This large payoff from stubborn courage is not just in the military. The entire growth of society, whether economic or moral, comes from a small number of people. So we close this chapter with a remark about the role of skin in the game in the condition of society. Society doesn’t evolve by consensus, voting, majority, committees, verbose meeting, academic conferences, and polling; only a few people suffice to disproportionately move the needle. All one needs is an asymmetric rule somewhere. And asymmetry is present in about everything.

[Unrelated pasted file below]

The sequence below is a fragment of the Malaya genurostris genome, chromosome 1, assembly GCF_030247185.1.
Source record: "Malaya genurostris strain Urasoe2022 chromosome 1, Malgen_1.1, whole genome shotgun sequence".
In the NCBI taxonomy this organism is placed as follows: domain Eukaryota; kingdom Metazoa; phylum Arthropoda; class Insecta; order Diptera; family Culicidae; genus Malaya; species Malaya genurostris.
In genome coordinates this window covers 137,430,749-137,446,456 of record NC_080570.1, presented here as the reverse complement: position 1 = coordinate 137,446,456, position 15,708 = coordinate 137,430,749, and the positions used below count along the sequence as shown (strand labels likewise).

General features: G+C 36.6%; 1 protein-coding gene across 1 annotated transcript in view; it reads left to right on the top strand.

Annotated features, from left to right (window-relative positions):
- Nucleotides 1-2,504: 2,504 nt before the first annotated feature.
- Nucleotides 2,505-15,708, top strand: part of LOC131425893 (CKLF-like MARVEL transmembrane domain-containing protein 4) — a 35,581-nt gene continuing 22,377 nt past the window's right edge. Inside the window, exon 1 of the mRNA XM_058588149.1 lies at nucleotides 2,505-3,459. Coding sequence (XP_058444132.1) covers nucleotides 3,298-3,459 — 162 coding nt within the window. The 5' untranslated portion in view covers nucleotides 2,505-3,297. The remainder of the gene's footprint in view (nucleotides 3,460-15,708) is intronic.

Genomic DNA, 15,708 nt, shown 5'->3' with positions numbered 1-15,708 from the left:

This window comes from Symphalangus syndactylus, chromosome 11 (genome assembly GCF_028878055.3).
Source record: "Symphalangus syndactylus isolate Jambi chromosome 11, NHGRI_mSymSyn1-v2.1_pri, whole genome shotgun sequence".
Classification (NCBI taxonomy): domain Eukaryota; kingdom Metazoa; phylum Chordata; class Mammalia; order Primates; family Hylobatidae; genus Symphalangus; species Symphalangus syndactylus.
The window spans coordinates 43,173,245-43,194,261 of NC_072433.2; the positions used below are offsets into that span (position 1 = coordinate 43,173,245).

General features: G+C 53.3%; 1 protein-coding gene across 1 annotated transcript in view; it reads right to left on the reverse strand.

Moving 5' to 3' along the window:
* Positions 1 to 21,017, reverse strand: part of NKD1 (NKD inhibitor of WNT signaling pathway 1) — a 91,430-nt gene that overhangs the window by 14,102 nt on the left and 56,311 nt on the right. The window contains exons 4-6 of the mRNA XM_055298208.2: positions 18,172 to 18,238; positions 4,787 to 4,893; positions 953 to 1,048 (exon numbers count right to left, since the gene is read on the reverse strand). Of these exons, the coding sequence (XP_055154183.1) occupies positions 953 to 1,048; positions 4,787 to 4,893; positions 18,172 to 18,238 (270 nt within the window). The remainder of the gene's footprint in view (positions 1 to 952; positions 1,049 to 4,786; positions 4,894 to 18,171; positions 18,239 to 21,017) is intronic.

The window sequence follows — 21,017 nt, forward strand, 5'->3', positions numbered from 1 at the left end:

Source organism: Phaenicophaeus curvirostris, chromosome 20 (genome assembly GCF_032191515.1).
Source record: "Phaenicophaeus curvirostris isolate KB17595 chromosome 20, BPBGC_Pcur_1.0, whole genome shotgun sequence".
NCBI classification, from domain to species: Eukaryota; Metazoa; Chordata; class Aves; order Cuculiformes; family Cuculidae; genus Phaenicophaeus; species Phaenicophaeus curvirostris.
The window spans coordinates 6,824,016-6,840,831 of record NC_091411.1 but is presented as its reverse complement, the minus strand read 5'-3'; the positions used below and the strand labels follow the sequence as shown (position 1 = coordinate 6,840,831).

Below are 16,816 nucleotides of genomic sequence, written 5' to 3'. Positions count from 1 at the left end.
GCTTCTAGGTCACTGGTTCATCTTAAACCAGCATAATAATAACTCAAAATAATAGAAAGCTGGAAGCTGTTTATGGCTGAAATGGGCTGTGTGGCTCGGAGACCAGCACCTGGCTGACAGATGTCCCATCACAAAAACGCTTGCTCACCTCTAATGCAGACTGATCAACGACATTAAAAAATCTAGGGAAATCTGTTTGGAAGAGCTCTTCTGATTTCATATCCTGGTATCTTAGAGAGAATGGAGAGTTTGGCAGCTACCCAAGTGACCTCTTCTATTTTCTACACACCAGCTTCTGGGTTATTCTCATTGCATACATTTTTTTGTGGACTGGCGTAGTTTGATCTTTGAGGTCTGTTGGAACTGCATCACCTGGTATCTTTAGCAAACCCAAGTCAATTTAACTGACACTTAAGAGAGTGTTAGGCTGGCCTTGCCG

An example. Consider that an evil person wants to poison the collective by putting some product into soda cans. He has two options. The first is cyanide, which obeys a minority rule: a drop of poison (higher than a small threshold) makes the entire liquid poisonous. The second is a “majority”-style poison; it requires more than half the liquid to be poisonous in order to kill. Now look at the inverse problem, a collection of dead people after a dinner party, and you need to investigate the cause. The local Sherlock Holmes would assert that conditional on the outcome that all people drinking the soda having been killed, the evil man opted for the first not the second option. Simply, the majority rule leads to fluctuations around the average, with a high rate of survival.